But now let’s talk about the negatives. Firstly, the characters. I know that there are definitely limitations on how much attention you can pay to each character in a “And Then There Were None” kind of story, since you have a big victim pool and only so many pages unless you want to go “War and Peace” in terms of length. But in “Never Coming Home”, I didn’t feel like I got to know anyone very well, and what we did see were very two dimensional and tropey characterizations for almost everyone. You had the cartoon villainy of a scheming CEO to the poor little princess rich girl to the superstar with more depth than people realize, and with maybe one or two exceptions, none of them stretched beyond their archetypes. No one was very likable or even fun to hate, and since they all get picked off one by one it felt like a slasher movie cast but without the suspense. Even a good slasher movie will give you something in SOME of the characters so that you have investment in them while others are just there to be meat sacks. This book didn’t give us much of that. I know that I’m absolutely not the target audience, but I would like to give teen readers a little more credit than this.
I also had a hard time suspending a lot of my disbelief when it came to some of these characters and their influencer, well, influence. They’re all under twenty but are wunderkinds in one way or another in ways that feel half baked. Be it the woman-centric email start up to the character who was listed as being a former Minneapolis City Council member on the ‘cast of characters’ reference page (and he’s under twenty?! IN WHAT WARD I ASK YOU? There’s been a LOT about the Minneapolis City Council and its dynamics and members in the news here in the Metro as of late and I just don’t believe this kid pulled a Ben Wyatt in MINNEAPOLIS), I couldn’t swallow it. I just couldn’t. Perhaps had they been aged up a bit it would have rang more true, but then it wouldn’t fit as a YA novel, I suppose.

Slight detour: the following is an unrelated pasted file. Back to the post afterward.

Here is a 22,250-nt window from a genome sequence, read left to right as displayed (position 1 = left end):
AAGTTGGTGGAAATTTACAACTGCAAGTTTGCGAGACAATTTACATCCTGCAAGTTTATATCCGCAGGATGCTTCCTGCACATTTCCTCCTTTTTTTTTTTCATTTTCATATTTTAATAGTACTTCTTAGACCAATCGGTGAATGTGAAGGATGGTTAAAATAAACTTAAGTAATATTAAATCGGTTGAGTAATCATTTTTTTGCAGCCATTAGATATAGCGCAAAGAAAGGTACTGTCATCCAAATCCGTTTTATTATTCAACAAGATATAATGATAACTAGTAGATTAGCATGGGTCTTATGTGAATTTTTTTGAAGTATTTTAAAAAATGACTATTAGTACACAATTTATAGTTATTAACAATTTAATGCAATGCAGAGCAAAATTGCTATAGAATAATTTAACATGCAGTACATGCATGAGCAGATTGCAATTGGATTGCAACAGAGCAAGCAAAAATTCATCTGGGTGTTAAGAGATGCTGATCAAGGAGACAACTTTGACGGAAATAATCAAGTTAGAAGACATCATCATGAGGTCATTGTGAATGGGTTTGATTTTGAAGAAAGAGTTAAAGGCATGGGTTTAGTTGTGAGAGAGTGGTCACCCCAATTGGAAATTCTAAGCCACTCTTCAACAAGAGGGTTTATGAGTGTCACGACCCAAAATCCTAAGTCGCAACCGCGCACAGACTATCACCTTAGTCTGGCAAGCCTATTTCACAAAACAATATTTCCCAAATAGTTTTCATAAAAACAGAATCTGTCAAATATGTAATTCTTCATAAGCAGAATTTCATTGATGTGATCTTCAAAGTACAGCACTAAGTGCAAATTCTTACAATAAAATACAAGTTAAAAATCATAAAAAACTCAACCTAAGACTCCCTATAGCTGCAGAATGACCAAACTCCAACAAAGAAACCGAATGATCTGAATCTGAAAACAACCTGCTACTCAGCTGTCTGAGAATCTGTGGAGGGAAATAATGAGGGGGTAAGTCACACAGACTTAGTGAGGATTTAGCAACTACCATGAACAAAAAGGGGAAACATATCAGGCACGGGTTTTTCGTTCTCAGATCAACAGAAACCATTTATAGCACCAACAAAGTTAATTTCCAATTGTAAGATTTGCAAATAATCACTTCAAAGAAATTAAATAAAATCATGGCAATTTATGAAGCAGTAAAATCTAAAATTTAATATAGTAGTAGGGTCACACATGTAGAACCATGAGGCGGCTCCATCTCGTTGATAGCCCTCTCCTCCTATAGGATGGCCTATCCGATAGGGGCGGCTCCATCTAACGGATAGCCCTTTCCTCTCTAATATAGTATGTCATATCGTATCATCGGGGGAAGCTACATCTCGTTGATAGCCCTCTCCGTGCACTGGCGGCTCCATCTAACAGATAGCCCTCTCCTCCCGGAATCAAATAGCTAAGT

And finally, I hate it when a book feels a need to just write the entire solution out instead of showing us the way. And “Never Coming Home” has an entire last section that does exactly that. It just spells out who the killer is, how they got away with it, and what their motivation was. I’m not saying that I needed a villain monologue or anything like that, but this is the second “And Then There Were None” retelling that did this. Given that I haven’t read “And Then There Were None” I could be missing something. Is that how the solution comes through in “And Then There Were None”? That could be more forgivable if so, but the problem is that it still feels like a great big info dump that brings the story’s pacing to a screeching halt.
“Never Coming Home” was a big ol’ let down. Again, I’m not the target audience so I very well may be missing the mark here, and it may go over better with others. But I was just disappointed by this one.
Rating 4: This just didn’t work for me. Between the underdeveloped characters and the overdone premise it failed to capture my interest.
“Never Coming Home” isn’t on many Goodreads lists yet, but it would fit in on “‘And Then There Were None’ Trope Novels”.